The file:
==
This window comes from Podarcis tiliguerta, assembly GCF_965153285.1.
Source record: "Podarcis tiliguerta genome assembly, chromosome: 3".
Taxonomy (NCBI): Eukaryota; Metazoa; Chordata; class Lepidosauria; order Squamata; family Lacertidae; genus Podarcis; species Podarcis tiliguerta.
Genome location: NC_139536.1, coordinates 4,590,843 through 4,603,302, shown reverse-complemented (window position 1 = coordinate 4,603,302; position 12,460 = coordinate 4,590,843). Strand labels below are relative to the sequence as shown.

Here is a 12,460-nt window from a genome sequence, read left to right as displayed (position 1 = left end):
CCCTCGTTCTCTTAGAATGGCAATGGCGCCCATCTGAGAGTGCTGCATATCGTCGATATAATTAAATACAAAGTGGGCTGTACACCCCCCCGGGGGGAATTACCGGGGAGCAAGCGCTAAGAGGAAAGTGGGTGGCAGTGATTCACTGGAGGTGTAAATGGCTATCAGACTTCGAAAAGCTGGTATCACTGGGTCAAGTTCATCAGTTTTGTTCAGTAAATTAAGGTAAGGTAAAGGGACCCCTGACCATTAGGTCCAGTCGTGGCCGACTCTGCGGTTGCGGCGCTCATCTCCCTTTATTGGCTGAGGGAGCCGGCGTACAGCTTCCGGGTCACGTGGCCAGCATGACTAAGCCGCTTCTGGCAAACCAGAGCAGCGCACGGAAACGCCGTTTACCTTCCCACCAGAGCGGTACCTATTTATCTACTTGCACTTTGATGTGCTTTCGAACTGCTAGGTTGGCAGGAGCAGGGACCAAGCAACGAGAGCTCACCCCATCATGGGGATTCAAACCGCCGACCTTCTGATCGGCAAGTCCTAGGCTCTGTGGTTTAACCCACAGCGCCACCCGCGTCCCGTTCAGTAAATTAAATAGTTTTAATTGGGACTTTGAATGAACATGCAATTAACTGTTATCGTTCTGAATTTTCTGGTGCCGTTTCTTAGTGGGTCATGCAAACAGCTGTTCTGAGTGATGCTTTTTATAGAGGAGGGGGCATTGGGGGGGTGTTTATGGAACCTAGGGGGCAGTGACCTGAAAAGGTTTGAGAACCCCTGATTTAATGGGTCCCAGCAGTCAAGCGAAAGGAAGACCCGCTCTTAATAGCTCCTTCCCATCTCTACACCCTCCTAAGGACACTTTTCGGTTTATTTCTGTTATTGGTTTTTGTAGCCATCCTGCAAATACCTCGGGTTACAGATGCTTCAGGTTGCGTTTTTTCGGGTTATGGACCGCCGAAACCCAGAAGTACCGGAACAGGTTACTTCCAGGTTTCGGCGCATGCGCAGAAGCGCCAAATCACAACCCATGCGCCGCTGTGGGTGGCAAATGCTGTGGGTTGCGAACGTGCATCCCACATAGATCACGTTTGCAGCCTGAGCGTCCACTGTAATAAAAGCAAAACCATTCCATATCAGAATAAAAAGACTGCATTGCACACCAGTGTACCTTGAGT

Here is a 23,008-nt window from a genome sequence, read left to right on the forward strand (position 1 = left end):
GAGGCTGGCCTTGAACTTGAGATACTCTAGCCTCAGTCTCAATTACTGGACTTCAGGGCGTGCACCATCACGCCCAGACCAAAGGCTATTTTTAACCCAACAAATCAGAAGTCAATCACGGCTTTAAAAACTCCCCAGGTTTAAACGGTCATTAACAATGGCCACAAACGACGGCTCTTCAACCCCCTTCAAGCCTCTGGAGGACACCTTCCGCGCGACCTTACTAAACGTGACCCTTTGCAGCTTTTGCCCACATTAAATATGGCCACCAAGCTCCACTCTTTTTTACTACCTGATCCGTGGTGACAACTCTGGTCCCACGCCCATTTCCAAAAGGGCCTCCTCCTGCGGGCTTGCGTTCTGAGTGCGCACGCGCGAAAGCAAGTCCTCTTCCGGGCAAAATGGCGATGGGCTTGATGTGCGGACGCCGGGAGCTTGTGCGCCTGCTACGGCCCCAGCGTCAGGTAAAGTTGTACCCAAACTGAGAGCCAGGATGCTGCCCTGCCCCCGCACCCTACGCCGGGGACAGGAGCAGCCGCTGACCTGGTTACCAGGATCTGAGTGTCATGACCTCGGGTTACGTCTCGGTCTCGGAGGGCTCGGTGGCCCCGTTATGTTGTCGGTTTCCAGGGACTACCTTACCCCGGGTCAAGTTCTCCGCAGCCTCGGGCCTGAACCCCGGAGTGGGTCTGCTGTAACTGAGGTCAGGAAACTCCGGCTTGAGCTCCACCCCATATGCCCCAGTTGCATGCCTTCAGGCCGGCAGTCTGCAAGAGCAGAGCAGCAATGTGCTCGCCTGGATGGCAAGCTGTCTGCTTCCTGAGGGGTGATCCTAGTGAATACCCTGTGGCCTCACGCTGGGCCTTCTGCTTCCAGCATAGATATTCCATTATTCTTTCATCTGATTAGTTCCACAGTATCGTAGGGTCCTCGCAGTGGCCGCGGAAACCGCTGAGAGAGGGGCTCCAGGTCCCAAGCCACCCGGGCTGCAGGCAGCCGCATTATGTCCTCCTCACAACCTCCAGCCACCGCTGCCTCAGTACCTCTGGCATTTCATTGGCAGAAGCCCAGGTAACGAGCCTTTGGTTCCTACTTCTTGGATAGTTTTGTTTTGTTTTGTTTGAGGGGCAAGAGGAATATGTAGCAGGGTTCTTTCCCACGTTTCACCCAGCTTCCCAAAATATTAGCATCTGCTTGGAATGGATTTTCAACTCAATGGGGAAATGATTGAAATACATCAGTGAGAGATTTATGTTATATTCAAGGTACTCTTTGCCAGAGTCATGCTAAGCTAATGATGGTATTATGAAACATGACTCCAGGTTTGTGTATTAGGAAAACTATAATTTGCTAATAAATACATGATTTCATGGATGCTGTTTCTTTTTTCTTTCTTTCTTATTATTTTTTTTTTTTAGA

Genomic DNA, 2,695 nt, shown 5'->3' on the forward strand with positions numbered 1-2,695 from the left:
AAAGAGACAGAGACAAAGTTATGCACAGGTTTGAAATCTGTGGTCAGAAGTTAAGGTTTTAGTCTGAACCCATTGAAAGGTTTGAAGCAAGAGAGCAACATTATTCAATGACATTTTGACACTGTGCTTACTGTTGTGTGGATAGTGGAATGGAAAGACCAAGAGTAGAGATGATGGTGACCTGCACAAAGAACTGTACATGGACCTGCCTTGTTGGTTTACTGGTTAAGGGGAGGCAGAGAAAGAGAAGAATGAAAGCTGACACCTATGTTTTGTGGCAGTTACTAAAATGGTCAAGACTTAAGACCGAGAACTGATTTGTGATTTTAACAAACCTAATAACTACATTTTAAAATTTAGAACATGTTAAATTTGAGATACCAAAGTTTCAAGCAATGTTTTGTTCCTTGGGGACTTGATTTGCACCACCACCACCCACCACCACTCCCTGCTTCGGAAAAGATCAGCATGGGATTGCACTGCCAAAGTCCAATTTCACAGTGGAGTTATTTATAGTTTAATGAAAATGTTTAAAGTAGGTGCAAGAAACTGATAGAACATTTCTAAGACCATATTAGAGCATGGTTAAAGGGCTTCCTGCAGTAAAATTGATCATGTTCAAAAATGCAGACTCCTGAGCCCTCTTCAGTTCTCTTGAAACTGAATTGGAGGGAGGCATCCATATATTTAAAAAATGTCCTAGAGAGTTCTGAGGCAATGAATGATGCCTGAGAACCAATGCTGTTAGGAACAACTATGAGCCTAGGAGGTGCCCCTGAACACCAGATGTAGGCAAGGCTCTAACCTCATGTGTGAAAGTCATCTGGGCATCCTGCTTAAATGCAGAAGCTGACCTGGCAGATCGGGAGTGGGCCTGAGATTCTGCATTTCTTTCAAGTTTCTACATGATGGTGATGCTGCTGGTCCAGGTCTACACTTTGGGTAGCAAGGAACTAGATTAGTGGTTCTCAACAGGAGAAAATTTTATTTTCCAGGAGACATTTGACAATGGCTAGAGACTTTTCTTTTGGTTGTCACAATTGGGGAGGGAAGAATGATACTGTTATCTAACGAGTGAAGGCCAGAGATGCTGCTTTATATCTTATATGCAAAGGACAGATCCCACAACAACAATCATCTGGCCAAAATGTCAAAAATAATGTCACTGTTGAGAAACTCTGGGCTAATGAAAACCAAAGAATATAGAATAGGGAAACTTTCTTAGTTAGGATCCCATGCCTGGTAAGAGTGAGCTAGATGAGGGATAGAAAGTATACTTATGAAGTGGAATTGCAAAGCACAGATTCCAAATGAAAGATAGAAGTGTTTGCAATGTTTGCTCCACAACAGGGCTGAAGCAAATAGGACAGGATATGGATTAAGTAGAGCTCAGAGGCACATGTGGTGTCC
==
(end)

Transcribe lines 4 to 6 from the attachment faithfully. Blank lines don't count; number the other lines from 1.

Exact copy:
Genome location: NC_139536.1, coordinates 4,590,843 through 4,603,302, shown reverse-complemented (window position 1 = coordinate 4,603,302; position 12,460 = coordinate 4,590,843). Strand labels below are relative to the sequence as shown.

Here is a 12,460-nt window from a genome sequence, read left to right as displayed (position 1 = left end):
CCCTCGTTCTCTTAGAATGGCAATGGCGCCCATCTGAGAGTGCTGCATATCGTCGATATAATTAAATACAAAGTGGGCTGTACACCCCCCCGGGGGGAATTACCGGGGAGCAAGCGCTAAGAGGAAAGTGGGTGGCAGTGATTCACTGGAGGTGTAAATGGCTATCAGACTTCGAAAAGCTGGTATCACTGGGTCAAGTTCATCAGTTTTGTTCAGTAAATTAAGGTAAGGTAAAGGGACCCCTGACCATTAGGTCCAGTCGTGGCCGACTCTGCGGTTGCGGCGCTCATCTCCCTTTATTGGCTGAGGGAGCCGGCGTACAGCTTCCGGGTCACGTGGCCAGCATGACTAAGCCGCTTCTGGCAAACCAGAGCAGCGCACGGAAACGCCGTTTACCTTCCCACCAGAGCGGTACCTATTTATCTACTTGCACTTTGATGTGCTTTCGAACTGCTAGGTTGGCAGGAGCAGGGACCAAGCAACGAGAGCTCACCCCATCATGGGGATTCAAACCGCCGACCTTCTGATCGGCAAGTCCTAGGCTCTGTGGTTTAACCCACAGCGCCACCCGCGTCCCGTTCAGTAAATTAAATAGTTTTAATTGGGACTTTGAATGAACATGCAATTAACTGTTATCGTTCTGAATTTTCTGGTGCCGTTTCTTAGTGGGTCATGCAAACAGCTGTTCTGAGTGATGCTTTTTATAGAGGAGGGGGCATTGGGGGGGTGTTTATGGAACCTAGGGGGCAGTGACCTGAAAAGGTTTGAGAACCCCTGATTTAATGGGTCCCAGCAGTCAAGCGAAAGGAAGACCCGCTCTTAATAGCTCCTTCCCATCTCTACACCCTCCTAAGGACACTTTTCGGTTTATTTCTGTTATTGGTTTTTGTAGCCATCCTGCAAATACCTCGGGTTACAGATGCTTCAGGTTGCGTTTTTTCGGGTTATGGACCGCCGAAACCCAGAAGTACCGGAACAGGTTACTTCCAGGTTTCGGCGCATGCGCAGAAGCGCCAAATCACAACCCATGCGCCGCTGTGGGTGGCAAATGCTGTGGGTTGCGAACGTGCATCCCACATAGATCACGTTTGCAGCCTGAGCGTCCACTGTAATAAAAGCAAAACCATTCCATATCAGAATAAAAAGACTGCATTGCACACCAGTGTACCTTGAGT